New Inn at Virginia Tech and Skelton Conference Center will pay tribute to nature, history

BLACKSBURG, Va., Jan. 13, 2005 – -- When The Inn at Virginia Tech and Skelton Conference Center opens its doors early this summer, the facility's restaurant, private dining rooms, lounge, and conference rooms will bear names that pay tribute to Virginia Tech's history or that recognize local geology and landmarks.

The Inn's elegant restaurant, Preston's, will memorialize a distinguished 19th century native of Montgomery County, Col. William Ballard Preston, who lent his name to the school that preceded the university.

Preston was born in 1805 at Smithfield, a plantation home constructed by his ancestors in the 18th century, and was the last member of the Preston family to live there. He became a prosecuting attorney in Montgomery County and served in the Virginia General Assembly, first as a delegate and then as a senator. Later, President Zachary Taylor appointed him secretary of the Navy, a post he held from 1849-1850.

Preston was a member of the 1861 Virginia Constitutional Convention, where he opposed secession. Despite his anti-secessionist views, he served as a senator in the Confederate Congress from July 1861 until his death in November 1862.

Eleven years before Preston's death, local Methodists had founded a school in Blacksburg for boys, which they named the Olin and Preston Institute after Preston and a local Methodist minister, Stephen Olin. After the Civil War, the names were switched and the school was re-chartered as the Preston and Olin Institute. In 1872, the school was reorganized and became a public land-grant school, the Virginia Agricultural and Mechanical College, today known as Virginia Tech.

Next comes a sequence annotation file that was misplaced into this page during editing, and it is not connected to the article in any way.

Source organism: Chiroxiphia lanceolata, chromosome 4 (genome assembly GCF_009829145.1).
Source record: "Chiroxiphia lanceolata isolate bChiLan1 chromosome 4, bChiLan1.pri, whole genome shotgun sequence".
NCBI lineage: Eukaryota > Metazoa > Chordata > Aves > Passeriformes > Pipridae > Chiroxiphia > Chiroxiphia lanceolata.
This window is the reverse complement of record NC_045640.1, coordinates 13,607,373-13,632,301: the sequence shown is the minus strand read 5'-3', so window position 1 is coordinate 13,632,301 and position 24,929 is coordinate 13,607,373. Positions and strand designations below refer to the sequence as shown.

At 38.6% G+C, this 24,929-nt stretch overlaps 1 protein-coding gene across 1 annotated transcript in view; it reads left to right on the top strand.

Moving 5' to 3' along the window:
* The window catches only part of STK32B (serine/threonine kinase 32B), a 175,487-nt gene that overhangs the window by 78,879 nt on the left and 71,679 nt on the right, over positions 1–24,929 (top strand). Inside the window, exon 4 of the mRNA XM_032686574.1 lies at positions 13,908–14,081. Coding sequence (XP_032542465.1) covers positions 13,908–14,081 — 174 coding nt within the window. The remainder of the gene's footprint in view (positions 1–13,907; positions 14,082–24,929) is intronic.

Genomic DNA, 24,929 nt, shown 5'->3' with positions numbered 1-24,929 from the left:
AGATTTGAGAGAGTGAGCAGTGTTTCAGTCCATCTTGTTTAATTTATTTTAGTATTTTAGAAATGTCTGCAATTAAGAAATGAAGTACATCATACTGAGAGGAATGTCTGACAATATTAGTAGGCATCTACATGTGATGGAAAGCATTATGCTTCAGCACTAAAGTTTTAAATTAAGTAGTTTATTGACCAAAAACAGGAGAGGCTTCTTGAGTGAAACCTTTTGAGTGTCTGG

The two private dining rooms adjacent to the restaurant also honor university history and tradition. The 1872 Salon commemorates Virginia Tech's 1872 founding as a land-grant college, while the Old Guard — the only name retained from the Donaldson Brown Hotel and Conference Center — pays tribute to senior alumni who become members of the Old Guard upon the 50th anniversary of their graduation.

The Continental Divide lounge, next to Preston's, recalls Blacksburg's location on the Eastern Continental Divide — the boundary line between springs and streams that ultimately flow into the Gulf of Mexico and those that flow into the Atlantic Ocean.

The names selected for conference rooms in the Skelton Conference Center refer to local landmarks, both natural and man-made. Solitude, the largest conference room, takes its name from the oldest building on campus. First built as a log cabin in 1801, Solitude was developed into a plantation house and ultimately became the home of two Virginia governors. Because of its rich historical and architectural heritage, Solitude was placed on the National Register of Historic Places and named a Virginia Historic Landmark in 1989.

Another conference room will be named for The Huckleberry, the railroad train that brought generations of students to the Huckleberry Station in Blacksburg. The train also carried students from Blacksburg to out-of-town football games until the automobile displaced railroads as primary transportation. A six-mile section of the abandoned Huckleberry rail line has been converted into the Huckleberry Trail, a popular walking and bicycle path that runs from Blacksburg to New River Valley Mall in Christiansburg. Other conference room names will be Smithfield; Drillfield; Duck Pond; Cascades; Draper's Meadow; Ellett Valley; and New River.